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Nuclear energy set for a boost after reforms to pension funds

Green light: Former Prime Minister Boris Johnson has endorsed Sizewell C

Pension fund reforms will help spark a wave of investment in nuclear power, senior industry sources say

Pension fund reforms will help spark a wave of investment in nuclear power, senior industry sources say.

Chancellor Kwasi Kwarteng on Friday announced a plan to unlock billions of pounds of cash that could be invested in major infrastructure programs and innovative businesses.

The government is trying to launch energy projects after the Russian invasion of Ukraine.

Green light: Former Prime Minister Boris Johnson has endorsed Sizewell C

Green light: Former Prime Minister Boris Johnson has endorsed Sizewell C

The war sent energy bills skyrocketing and aggravated the cost of living crisis. Ministers want to avoid creating new fossil fuel power stations, instead turning to low-carbon technologies such as nuclear and wind.

Boris Johnson has given the green light to the £20billion Sizewell C nuclear power station in Suffolk before stepping down as Prime Minister. It could power six million homes and produce electricity for 60 years, although it will take between nine and 12 years to build.

French energy giant EDF is developing Sizewell C and has received backing from the UK government. But the project has yet to mobilize billions of pounds of private investment.

Kwarteng’s plan will relax the rules to allow fund managers to invest in assets that will potentially take a long time to generate a return.

The details of the changes will likely be closely watched by regulators and pension activists.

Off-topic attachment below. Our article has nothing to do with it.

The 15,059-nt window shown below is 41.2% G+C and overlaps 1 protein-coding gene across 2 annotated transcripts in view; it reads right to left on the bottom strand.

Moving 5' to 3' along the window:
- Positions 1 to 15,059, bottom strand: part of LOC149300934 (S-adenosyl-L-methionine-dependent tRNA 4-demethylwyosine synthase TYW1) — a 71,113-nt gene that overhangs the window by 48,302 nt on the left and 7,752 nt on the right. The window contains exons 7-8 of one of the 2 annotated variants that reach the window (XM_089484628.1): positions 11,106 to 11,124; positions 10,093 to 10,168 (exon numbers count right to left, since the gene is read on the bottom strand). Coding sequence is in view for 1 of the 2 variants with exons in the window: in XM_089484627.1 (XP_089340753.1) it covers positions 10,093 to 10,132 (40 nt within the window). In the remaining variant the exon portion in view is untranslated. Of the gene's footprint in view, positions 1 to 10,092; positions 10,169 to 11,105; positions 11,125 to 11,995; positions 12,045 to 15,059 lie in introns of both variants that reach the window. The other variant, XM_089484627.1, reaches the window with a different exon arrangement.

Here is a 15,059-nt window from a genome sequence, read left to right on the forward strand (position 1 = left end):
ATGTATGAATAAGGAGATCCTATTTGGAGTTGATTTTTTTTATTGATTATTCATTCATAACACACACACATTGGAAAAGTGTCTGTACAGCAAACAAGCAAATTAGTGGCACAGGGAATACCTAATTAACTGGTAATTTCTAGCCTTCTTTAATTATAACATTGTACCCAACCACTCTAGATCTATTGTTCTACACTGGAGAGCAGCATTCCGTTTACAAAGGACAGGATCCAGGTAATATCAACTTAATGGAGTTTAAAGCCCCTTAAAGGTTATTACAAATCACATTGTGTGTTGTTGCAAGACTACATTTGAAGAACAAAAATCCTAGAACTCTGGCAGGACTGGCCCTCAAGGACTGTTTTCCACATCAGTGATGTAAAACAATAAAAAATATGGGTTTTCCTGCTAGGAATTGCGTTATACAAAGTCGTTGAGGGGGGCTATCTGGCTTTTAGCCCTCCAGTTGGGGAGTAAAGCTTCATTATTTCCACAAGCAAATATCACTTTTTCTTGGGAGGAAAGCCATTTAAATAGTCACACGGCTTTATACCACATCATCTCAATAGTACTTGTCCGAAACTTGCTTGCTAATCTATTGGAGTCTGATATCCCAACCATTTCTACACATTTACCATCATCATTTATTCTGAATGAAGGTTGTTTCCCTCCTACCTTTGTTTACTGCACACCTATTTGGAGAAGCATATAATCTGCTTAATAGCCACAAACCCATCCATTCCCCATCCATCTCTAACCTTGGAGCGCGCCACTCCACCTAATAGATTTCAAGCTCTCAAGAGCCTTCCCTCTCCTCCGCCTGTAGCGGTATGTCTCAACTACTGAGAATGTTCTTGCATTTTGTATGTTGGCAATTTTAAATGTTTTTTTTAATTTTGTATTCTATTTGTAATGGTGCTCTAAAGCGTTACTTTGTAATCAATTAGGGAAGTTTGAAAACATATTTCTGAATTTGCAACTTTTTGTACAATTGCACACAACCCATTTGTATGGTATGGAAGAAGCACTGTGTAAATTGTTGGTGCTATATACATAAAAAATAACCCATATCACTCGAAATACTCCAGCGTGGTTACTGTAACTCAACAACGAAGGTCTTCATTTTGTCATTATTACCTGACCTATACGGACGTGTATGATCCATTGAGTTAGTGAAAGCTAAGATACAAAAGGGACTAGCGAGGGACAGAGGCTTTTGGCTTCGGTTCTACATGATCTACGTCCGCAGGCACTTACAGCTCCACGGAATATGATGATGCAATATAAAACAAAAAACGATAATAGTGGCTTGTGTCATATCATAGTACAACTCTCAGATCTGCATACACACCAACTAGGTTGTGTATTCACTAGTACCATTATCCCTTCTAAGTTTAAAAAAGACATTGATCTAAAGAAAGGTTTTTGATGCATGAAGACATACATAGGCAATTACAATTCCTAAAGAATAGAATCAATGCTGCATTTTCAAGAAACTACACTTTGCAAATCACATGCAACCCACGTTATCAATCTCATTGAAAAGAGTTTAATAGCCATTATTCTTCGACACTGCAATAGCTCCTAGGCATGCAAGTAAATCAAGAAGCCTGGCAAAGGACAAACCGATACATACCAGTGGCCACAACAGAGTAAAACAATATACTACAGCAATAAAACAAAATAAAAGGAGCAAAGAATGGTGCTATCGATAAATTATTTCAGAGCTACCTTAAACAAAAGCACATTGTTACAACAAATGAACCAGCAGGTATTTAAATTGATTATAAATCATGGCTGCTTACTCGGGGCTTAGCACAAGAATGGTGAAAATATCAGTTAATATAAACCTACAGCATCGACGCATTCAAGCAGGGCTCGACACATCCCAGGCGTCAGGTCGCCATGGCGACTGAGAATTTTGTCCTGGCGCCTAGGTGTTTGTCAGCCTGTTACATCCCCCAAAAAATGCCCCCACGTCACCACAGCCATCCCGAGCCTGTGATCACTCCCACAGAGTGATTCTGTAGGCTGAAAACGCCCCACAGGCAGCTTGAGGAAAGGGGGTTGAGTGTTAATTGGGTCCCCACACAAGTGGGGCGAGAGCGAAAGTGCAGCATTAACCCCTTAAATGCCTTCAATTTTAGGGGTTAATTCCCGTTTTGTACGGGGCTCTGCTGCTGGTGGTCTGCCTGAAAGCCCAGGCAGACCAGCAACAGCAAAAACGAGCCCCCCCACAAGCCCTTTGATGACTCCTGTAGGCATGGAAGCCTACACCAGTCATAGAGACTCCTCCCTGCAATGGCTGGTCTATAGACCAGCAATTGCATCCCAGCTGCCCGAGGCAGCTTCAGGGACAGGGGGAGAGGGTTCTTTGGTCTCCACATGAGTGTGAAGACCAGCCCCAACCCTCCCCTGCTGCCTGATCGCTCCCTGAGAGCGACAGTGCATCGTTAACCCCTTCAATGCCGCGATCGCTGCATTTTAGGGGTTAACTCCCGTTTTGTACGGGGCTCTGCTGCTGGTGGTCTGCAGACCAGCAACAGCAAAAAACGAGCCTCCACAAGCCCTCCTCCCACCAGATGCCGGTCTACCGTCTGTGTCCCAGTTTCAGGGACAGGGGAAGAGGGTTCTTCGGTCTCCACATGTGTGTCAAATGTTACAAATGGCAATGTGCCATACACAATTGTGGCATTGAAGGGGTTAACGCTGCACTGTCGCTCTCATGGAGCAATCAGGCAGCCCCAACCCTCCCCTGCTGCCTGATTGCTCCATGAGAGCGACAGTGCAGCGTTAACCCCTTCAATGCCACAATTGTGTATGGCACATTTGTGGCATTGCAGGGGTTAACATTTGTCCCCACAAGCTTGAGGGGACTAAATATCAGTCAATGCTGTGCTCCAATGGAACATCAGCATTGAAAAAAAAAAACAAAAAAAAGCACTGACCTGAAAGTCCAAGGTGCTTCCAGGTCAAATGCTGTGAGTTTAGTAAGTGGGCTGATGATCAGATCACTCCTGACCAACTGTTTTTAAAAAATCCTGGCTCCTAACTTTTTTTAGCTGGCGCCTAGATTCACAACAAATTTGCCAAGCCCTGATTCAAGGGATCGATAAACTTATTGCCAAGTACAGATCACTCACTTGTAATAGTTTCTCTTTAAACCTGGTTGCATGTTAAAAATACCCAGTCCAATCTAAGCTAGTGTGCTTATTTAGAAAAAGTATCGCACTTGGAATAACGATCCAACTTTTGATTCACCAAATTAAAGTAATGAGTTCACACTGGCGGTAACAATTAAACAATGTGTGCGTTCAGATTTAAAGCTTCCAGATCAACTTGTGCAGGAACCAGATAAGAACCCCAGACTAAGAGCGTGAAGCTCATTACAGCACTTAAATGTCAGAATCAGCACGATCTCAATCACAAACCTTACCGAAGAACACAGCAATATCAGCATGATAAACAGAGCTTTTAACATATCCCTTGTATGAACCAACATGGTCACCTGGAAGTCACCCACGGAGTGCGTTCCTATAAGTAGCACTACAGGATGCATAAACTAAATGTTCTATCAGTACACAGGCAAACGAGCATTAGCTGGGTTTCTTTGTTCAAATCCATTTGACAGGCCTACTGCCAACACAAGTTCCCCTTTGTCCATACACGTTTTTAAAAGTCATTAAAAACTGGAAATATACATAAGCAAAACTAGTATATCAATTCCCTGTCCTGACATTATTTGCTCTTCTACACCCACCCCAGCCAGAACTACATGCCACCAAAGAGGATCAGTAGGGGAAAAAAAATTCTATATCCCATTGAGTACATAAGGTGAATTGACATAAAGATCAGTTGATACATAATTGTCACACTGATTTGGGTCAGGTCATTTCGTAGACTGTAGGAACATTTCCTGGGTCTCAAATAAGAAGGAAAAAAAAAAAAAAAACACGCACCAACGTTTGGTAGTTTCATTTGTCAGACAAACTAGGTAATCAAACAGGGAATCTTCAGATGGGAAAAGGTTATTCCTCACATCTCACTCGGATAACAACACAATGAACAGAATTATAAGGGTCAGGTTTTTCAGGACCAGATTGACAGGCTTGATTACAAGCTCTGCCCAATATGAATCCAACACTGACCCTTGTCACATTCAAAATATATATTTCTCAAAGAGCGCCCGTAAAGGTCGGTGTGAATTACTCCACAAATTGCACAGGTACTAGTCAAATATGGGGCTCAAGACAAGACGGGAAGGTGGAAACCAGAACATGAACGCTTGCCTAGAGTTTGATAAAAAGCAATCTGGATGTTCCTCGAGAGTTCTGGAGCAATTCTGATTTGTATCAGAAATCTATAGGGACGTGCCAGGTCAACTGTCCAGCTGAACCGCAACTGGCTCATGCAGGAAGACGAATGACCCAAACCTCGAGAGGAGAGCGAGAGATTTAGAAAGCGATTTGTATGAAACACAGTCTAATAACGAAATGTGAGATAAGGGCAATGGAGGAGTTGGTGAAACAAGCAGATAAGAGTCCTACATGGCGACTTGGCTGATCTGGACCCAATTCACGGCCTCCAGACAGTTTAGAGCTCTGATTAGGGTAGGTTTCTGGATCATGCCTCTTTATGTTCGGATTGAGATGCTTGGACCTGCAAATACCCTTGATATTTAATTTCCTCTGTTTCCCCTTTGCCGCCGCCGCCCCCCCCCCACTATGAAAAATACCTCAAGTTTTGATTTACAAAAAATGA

Tom Greatrex, chief executive of the Nuclear Industry Association, said the pension money “will boost the prospect of building new nuclear power plants to solve our energy security crisis”, adding: “The first major infrastructure project where this will have an effect may well be Sizewell C.’

He said it was a “very significant step” alongside two other major industry-shaking changes. The first is a new financing model, called a “regulated asset base”, which allows investors to collect returns during the construction phase of major projects.

The second is a planned renaming – expected later this year – of nuclear as green energy, which it is hoped will attract backers who are currently barred from investing in the sector.

Kwarteng’s plan could also help boost funding for a fleet of mini nuclear reactors being developed by engine maker Rolls-Royce.

Each Small Modular Reactor (SMR) would be about the size of two football fields – about a tenth the size of a normal power plant – and could power a million homes.

They cost around £2billion each and are considered faster to build and more flexible than large-scale nuclear reactors.

A Rolls-Royce spokesperson said: ‘This widens the pool of funding for vital infrastructure in the UK. SMRs are perfectly sized for retirement investments due to lower project costs of around £2 billion.

“Rolls-Royce has spoken to a number of potential investors, including in the pensions market, who could support our move from development to deployment.”

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